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Thread: “Who’s an Iraqi?” - It's a Regional War

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    Default “Who’s an Iraqi?” - It's a Regional War

    11 Jan. National Review Op-Ed - “Who’s an Iraqi?”.

    Of all the confusions surrounding the war in Iraq, perhaps none has clouded so many minds as the phony question, "are we fighting domestic insurgents or foreign terrorists?" The people who purport to answer this question with "data," should look again at the demographics of Iraq, Syria, and Iran, and they can start by asking themselves, "who's an Iraqi"?

    That question is surprisingly difficult to answer, above all because, during the Iran-Iraq war, millions (I say millions) of Iraqi Shiites took the Iranian side, and went to Iran, where they remained for the better part of twenty years. During that time a large number of them were recruited by Iranian intelligence, folded into the terror network of the Revolutionary Guards and the intelligence ministry, and placed under the command of the Badr Brigade of the SCIRI ("Supreme Council for Islamic Revolution in Iraq) or other radical Shiite groups.

    When we liberated Iraq, many of them returned. What are they? Iraqis or Iranians? It's a surprisingly tough question...

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    12 Jan. New York Times - Local Insurgents Tell of Clashes With Al Qaeda's Forces in Iraq.

    ... The battle, which the insurgents said was fought on Oct. 23, was one of several clashes between Al Qaeda and local Iraqi guerrilla groups that have broken out in recent months across the Sunni Triangle.

    American and Iraqi officials believe that the conflicts present them with one of the biggest opportunities since the insurgency burst upon Iraq nearly three years ago. They have begun talking with local insurgents, hoping to enlist them to cooperate against Al Qaeda, said Western diplomats, Iraqi officials and an insurgent leader.

    It is impossible to say just how far the split extends within the insurgency, which remains a lethal force with a shared goal of driving the Americans out of Iraq. Indeed, the best the Americans can hope for may be a grudging passivity from the Iraqi insurgents when the Americans zero in on Al Qaeda's forces.

    But the split within the insurgency is coinciding with Sunni Arabs' new desire to participate in Iraq's political process, and a growing resentment of the militants. Iraqis are increasingly saying that they regard Al Qaeda as a foreign-led force, whose extreme religious goals and desires for sectarian war against Iraq's Shiite majority override Iraqi tribal and nationalist traditions...

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    15 Jan. London Daily Telegraph - Insurgents Fight Back Against al-Qaeda's Foreign Zealots.

    Battles have erupted between local insurgents and al-Qaeda's mainly foreign fighters in several Iraqi towns in the clearest evidence yet of bitter divisions among anti-American forces in Iraq.

    Local armed factions and tribal groups have sought to expel al-Qaeda from parts of the rebellious Sunni heartlands, as Iraqis have become increasingly disillusioned with the foreigners' extreme Islamic fundamentalism, murderous tactics and disregard for civilian casualties.

    Iraqi guerrillas and tribesmen have recounted details of the clashes, while American and Iraqi intelligence officials said they had evidence of battles in rebel strongholds. Encouraged by the big number of Sunnis who voted in elections last month, US and Iraqi officials and military commanders have begun making political contacts with rebel factions in the hope of exploiting rifts between insurgents and al-Qaeda...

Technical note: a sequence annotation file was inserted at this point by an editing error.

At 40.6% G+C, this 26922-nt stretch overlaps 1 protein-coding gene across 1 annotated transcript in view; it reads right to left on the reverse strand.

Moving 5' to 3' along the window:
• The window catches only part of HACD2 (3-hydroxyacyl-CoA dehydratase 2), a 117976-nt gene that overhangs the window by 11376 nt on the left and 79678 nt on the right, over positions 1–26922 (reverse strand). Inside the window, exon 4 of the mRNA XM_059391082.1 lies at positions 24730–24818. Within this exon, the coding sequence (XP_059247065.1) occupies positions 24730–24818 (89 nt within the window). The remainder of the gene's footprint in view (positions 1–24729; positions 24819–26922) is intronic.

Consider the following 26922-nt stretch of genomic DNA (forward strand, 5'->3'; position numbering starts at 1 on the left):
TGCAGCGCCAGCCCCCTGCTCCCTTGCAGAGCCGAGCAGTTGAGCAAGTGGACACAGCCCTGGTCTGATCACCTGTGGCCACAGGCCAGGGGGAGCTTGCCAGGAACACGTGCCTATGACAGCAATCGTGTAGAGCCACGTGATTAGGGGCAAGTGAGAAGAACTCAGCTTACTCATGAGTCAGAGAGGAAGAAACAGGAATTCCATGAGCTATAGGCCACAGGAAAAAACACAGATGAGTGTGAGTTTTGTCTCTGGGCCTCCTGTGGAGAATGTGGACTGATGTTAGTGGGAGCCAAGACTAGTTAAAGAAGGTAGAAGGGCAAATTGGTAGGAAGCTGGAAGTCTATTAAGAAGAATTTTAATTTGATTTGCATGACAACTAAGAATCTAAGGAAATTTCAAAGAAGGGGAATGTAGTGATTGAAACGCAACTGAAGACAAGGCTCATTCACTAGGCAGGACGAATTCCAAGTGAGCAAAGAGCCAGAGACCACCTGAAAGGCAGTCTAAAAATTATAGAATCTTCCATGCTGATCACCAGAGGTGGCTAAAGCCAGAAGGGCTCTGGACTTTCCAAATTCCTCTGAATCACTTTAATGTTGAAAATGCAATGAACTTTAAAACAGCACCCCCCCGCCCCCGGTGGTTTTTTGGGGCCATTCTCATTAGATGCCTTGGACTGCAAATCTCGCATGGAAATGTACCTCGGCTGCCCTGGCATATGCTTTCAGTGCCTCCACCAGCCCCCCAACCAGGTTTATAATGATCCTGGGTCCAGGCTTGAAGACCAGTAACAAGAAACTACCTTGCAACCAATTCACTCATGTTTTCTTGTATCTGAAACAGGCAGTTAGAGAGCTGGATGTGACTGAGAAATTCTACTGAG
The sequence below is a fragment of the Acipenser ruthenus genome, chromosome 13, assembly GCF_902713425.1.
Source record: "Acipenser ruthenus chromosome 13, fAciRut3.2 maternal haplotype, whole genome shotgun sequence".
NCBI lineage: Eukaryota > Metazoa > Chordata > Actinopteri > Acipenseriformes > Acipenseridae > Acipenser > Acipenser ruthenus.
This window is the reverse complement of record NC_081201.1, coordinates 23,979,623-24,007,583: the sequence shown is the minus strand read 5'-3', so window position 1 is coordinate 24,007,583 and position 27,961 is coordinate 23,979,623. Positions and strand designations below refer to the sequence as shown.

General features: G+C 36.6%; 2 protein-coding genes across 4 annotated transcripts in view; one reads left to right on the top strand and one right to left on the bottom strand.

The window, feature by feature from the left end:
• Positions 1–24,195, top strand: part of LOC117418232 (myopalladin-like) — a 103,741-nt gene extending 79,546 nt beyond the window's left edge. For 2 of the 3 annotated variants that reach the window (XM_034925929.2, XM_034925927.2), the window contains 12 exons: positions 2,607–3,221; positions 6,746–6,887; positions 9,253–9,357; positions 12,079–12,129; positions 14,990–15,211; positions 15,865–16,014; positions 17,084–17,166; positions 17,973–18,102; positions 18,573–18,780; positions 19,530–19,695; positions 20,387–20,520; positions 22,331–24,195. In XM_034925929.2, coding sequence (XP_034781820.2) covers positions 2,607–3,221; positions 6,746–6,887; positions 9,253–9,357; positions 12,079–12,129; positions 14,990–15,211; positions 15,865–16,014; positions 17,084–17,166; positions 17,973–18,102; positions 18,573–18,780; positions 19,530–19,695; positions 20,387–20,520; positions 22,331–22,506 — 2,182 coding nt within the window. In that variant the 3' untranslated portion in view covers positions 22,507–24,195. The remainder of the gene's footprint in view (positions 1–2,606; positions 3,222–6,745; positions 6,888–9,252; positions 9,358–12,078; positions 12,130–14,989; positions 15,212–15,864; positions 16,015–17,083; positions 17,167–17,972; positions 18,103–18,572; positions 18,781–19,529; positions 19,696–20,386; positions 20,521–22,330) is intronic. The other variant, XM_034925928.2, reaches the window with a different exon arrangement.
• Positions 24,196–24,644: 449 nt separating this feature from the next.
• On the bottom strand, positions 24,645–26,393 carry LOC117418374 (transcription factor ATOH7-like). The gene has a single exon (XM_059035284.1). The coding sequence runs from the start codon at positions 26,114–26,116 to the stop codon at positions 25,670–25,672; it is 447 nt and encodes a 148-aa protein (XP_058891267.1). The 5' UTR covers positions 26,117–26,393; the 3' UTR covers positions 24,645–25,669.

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    9 Jan 06 Jamestown Foundation: Internal Jihadist Criticisms of the War in Iraq
    Evidence continues to mount on the growing disaffection with the methodology of the mujahideen in Iraq. One of the most public demonstrations of this occurred on January 6 when the residents of Ar-Ramadi, considered a hotbed of support for the Sunni Arab insurgency, publicly blamed "al-Qaeda in Iraq," the insurgent movement led by Abu Mus'ab al-Zarqawi, for relatives killed and wounded in bomb blasts at a police recruiting station that killed 80. The applicants were Sunni Arabs, responding to the broadening of the recruitment drive to include all segments of the Iraqi population. Polls conducted across the Middle East, particularly following the Amman bombings, attest to a change in broad public opinion, but views on the more committed jihadi forums generally remain resilient. Yet here, too, evidence of a change in tone can be found.

    An interesting, and at times quite heated, recent debate on the internet between two jihadi supporters of the insurgency in Iraq highlights some new areas of criticism. The Minbar Suriya al-Islami (latterly Minbar al-Sham) site (www.nnuu.org/vb) hosted an exchange on December 15 between participants who signed themselves Yusuf ibn Tashufin and a "senior member" of the forum Abu Umar al-Shami. Tashufin's discussion, which he opened with caution knowing the likely reaction it would excite, concerned the lack of coordination and strategy among the mujahideen. He insists at the outset that criticism is not to be continually dismissed "on the grounds that the mujahideen in the field know more than you do." Tashufin then asks whether jihadi supporters, who are now suffering from confusion, do not have the right "to know what is being done around them with reasonable transparency? Why do the infidel American whites have the right to progress reports of their armies, while Muslims are not allowed to air their fears to the mujahideen or offer their advice?"

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